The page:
Current forecasts indicate that a looming tidal wave of Alzheimer’s disease (AD) is inevitable. If the ongoing trend in the escalating numbers of people touched by this disease continues unabated, this global public-health problem is destined to be the major contributor of the future insolvency of healthcare financing systems, e.g., Medicare. Therefore, this blog will describe the 40-year struggle to grapple with the dilemma and the important milestones achieved in the efforts to address it.
The aspiration “to create a world without AD” is frequently articulated by advocacy groups as the grand vision for solving the medical, scientific, social, and economic challenges of AD. Now, in light of the 40-year failure in therapy development, the question is whether this hope is a realistic goal?
If the menace of AD is stoppable, what will be required to attain this strategic goal?
Conversely, if this is an impossible goal, what are the alternative strategies to address this looming problem?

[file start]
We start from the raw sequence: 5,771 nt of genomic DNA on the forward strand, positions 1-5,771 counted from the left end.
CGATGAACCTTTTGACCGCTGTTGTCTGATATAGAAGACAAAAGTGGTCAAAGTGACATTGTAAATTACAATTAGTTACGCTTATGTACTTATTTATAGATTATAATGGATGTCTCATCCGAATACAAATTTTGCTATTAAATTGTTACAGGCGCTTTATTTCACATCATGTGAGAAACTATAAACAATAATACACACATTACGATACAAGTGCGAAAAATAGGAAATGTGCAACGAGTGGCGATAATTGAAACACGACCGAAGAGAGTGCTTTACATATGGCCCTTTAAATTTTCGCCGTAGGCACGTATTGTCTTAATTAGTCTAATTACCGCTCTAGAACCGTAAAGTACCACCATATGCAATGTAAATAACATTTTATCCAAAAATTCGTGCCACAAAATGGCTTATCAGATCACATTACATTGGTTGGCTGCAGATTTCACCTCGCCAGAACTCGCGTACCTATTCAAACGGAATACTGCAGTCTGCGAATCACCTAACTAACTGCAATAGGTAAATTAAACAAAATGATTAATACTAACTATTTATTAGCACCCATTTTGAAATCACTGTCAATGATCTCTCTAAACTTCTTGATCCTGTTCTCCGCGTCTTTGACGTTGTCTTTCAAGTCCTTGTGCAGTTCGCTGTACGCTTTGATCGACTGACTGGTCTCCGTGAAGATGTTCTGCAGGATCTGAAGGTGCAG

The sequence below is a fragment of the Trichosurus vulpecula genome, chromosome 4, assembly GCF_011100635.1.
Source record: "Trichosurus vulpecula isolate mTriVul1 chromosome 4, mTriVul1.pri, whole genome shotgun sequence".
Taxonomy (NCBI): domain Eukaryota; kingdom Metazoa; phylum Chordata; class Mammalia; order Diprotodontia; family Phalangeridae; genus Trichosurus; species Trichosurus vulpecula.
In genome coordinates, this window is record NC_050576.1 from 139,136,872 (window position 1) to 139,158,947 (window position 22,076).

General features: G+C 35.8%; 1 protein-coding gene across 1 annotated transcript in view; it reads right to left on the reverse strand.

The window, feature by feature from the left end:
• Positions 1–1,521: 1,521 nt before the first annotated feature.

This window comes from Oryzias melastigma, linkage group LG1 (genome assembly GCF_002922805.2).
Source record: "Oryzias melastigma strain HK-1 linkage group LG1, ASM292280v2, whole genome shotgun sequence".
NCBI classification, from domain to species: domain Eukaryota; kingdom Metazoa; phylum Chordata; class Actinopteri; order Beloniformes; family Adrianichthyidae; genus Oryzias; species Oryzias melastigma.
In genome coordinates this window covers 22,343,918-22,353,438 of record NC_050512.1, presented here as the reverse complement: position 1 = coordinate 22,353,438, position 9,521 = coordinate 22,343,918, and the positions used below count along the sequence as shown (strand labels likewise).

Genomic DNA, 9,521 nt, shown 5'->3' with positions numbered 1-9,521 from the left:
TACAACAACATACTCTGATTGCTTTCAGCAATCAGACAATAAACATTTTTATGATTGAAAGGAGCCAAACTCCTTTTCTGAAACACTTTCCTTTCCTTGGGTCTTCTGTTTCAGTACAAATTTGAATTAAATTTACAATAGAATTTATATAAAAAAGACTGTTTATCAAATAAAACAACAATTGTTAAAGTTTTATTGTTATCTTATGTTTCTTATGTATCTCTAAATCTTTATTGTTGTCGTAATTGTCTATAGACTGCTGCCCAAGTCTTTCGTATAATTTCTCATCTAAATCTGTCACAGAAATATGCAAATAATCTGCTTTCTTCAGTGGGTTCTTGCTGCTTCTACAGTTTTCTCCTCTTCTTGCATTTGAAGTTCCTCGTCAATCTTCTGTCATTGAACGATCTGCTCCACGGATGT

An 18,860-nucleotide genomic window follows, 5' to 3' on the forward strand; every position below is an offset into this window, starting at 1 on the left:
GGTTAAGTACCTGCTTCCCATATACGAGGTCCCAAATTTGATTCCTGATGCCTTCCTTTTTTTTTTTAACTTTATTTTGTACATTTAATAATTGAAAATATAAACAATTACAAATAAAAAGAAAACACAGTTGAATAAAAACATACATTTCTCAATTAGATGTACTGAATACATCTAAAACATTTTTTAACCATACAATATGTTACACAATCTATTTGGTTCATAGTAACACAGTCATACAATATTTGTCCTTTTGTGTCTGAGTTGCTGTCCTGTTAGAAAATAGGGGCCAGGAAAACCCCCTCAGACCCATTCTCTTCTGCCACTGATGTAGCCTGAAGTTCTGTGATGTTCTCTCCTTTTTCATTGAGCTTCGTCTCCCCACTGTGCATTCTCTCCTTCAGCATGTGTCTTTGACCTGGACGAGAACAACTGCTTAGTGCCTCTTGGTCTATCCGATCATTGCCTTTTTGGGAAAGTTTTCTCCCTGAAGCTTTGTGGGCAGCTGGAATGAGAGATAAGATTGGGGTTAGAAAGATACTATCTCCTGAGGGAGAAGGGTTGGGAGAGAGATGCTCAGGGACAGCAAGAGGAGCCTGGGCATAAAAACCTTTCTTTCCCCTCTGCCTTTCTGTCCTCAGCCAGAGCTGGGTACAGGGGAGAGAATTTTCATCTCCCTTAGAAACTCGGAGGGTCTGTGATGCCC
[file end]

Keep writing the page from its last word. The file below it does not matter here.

My earlier blog, narrating the 40-year search for treatments ended with the declaration of a forward-looking sentiment that reflected my optimism “about the prospects of winning this renewed crusade.” This segment of the “story” will describe the struggles to promulgate national policies and programs to foster ‘prevention’, as a strategic public health objective. Despite the well-publicized failures of some clinical trials, it will clarify the reasons for optimism about future prospects of more effective interventions being developed.